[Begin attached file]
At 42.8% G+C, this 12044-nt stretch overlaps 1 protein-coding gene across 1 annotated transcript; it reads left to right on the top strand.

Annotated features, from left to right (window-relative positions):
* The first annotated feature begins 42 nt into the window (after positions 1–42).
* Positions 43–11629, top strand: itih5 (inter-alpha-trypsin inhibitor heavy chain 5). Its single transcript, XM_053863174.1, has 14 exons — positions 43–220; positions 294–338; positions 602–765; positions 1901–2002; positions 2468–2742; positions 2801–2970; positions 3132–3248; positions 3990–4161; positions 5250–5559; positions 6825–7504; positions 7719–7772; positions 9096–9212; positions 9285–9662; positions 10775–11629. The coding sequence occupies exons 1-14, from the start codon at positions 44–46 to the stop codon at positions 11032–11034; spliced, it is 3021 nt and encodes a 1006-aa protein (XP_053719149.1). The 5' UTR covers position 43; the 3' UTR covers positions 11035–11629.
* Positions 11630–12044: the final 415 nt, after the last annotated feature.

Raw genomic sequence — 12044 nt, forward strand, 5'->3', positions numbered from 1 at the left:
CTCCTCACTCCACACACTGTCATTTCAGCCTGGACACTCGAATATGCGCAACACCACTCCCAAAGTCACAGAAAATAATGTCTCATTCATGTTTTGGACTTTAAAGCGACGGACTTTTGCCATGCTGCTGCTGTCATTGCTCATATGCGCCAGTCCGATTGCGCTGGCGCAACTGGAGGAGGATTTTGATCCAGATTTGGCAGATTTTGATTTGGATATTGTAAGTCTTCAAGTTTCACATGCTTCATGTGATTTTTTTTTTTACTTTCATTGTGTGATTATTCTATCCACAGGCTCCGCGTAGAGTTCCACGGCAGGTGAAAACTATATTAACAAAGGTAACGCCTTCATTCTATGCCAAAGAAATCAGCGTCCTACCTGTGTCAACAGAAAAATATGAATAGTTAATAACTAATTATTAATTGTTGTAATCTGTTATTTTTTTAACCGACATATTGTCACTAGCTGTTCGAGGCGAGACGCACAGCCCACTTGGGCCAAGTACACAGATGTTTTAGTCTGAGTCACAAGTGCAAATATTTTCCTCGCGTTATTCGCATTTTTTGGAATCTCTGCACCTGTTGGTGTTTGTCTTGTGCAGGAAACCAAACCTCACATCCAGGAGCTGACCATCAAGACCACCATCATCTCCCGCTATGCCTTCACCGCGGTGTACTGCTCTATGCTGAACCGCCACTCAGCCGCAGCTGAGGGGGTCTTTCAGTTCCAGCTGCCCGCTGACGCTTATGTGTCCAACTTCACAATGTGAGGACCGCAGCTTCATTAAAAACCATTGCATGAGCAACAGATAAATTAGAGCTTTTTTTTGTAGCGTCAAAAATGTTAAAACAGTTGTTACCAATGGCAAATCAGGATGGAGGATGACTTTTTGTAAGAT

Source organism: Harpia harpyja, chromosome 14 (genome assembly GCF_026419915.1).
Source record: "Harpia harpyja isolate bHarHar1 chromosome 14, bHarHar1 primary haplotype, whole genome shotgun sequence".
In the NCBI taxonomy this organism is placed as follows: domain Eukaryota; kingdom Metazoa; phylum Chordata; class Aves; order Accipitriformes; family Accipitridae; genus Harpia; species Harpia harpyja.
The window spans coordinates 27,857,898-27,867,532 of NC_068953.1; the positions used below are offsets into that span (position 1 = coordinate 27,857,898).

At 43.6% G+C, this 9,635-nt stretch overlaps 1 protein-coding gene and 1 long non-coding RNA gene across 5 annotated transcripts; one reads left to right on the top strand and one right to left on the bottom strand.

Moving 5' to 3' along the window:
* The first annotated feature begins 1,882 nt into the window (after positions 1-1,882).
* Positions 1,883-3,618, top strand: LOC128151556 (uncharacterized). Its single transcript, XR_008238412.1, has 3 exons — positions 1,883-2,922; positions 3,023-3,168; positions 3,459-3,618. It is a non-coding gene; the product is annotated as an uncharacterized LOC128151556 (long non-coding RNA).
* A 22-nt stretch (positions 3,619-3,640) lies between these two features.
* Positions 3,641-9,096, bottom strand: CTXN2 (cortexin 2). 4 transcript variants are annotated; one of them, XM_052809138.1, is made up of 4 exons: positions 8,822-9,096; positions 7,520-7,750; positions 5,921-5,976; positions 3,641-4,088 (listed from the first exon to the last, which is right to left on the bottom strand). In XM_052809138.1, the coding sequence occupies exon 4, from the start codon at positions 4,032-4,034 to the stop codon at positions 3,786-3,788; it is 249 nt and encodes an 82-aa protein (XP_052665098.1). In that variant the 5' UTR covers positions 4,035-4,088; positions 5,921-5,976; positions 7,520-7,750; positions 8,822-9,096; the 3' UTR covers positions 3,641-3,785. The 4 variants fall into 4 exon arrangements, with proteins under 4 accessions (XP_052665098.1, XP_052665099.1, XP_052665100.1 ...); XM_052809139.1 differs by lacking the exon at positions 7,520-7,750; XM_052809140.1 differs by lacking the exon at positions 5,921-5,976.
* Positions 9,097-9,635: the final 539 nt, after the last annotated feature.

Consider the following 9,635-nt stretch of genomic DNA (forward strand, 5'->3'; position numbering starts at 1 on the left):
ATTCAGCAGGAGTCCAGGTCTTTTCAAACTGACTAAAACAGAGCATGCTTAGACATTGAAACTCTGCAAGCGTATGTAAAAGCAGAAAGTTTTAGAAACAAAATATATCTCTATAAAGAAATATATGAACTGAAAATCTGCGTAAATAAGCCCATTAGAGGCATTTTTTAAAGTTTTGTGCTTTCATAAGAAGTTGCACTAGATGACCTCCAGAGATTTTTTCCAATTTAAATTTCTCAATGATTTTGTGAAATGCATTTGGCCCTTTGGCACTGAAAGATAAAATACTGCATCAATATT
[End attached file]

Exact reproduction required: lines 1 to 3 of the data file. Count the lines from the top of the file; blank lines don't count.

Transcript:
At 42.8% G+C, this 12044-nt stretch overlaps 1 protein-coding gene across 1 annotated transcript; it reads left to right on the top strand.

Annotated features, from left to right (window-relative positions):
* The first annotated feature begins 42 nt into the window (after positions 1–42).